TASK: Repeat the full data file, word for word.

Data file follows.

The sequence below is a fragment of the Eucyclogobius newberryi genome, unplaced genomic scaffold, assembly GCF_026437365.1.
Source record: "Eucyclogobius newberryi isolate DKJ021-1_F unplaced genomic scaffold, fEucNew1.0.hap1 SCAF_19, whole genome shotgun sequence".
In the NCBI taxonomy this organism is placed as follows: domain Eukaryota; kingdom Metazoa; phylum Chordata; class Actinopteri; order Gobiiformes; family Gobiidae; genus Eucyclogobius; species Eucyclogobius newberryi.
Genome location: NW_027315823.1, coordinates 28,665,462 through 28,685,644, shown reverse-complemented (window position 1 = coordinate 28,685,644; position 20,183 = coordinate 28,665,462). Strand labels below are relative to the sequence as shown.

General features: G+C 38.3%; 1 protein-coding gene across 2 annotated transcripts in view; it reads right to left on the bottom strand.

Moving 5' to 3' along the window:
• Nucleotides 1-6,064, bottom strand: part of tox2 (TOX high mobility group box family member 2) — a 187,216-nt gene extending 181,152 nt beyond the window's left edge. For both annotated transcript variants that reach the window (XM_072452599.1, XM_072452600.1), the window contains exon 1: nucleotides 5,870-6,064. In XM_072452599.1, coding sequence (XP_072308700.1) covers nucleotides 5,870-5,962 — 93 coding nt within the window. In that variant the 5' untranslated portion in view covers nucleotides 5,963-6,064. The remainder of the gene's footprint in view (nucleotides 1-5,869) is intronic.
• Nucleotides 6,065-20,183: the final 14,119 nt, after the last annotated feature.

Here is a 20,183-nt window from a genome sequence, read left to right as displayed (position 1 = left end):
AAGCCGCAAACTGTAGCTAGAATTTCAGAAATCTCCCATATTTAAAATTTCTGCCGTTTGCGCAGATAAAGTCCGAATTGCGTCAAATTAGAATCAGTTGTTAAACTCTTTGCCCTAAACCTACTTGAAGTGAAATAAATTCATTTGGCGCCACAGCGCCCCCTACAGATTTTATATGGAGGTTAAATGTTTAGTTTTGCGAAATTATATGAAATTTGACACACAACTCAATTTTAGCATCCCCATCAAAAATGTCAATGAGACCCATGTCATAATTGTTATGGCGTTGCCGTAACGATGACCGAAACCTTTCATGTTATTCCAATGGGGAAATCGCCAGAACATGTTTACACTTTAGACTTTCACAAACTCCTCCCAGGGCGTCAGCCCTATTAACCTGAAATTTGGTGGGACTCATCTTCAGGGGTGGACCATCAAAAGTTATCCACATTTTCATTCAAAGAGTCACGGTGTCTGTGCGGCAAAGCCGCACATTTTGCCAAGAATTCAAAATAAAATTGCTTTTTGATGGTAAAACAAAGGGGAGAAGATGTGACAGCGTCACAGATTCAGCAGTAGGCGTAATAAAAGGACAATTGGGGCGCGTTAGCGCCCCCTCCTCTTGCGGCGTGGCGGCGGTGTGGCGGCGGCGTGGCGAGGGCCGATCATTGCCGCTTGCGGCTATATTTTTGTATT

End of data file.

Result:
The sequence below is a fragment of the Eucyclogobius newberryi genome, unplaced genomic scaffold, assembly GCF_026437365.1.
Source record: "Eucyclogobius newberryi isolate DKJ021-1_F unplaced genomic scaffold, fEucNew1.0.hap1 SCAF_19, whole genome shotgun sequence".
In the NCBI taxonomy this organism is placed as follows: domain Eukaryota; kingdom Metazoa; phylum Chordata; class Actinopteri; order Gobiiformes; family Gobiidae; genus Eucyclogobius; species Eucyclogobius newberryi.
Genome location: NW_027315823.1, coordinates 28,665,462 through 28,685,644, shown reverse-complemented (window position 1 = coordinate 28,685,644; position 20,183 = coordinate 28,665,462). Strand labels below are relative to the sequence as shown.

General features: G+C 38.3%; 1 protein-coding gene across 2 annotated transcripts in view; it reads right to left on the bottom strand.

Moving 5' to 3' along the window:
• Nucleotides 1-6,064, bottom strand: part of tox2 (TOX high mobility group box family member 2) — a 187,216-nt gene extending 181,152 nt beyond the window's left edge. For both annotated transcript variants that reach the window (XM_072452599.1, XM_072452600.1), the window contains exon 1: nucleotides 5,870-6,064. In XM_072452599.1, coding sequence (XP_072308700.1) covers nucleotides 5,870-5,962 — 93 coding nt within the window. In that variant the 5' untranslated portion in view covers nucleotides 5,963-6,064. The remainder of the gene's footprint in view (nucleotides 1-5,869) is intronic.
• Nucleotides 6,065-20,183: the final 14,119 nt, after the last annotated feature.

Here is a 20,183-nt window from a genome sequence, read left to right as displayed (position 1 = left end):
AAGCCGCAAACTGTAGCTAGAATTTCAGAAATCTCCCATATTTAAAATTTCTGCCGTTTGCGCAGATAAAGTCCGAATTGCGTCAAATTAGAATCAGTTGTTAAACTCTTTGCCCTAAACCTACTTGAAGTGAAATAAATTCATTTGGCGCCACAGCGCCCCCTACAGATTTTATATGGAGGTTAAATGTTTAGTTTTGCGAAATTATATGAAATTTGACACACAACTCAATTTTAGCATCCCCATCAAAAATGTCAATGAGACCCATGTCATAATTGTTATGGCGTTGCCGTAACGATGACCGAAACCTTTCATGTTATTCCAATGGGGAAATCGCCAGAACATGTTTACACTTTAGACTTTCACAAACTCCTCCCAGGGCGTCAGCCCTATTAACCTGAAATTTGGTGGGACTCATCTTCAGGGGTGGACCATCAAAAGTTATCCACATTTTCATTCAAAGAGTCACGGTGTCTGTGCGGCAAAGCCGCACATTTTGCCAAGAATTCAAAATAAAATTGCTTTTTGATGGTAAAACAAAGGGGAGAAGATGTGACAGCGTCACAGATTCAGCAGTAGGCGTAATAAAAGGACAATTGGGGCGCGTTAGCGCCCCCTCCTCTTGCGGCGTGGCGGCGGTGTGGCGGCGGCGTGGCGAGGGCCGATCATTGCCGCTTGCGGCTATATTTTTGTATT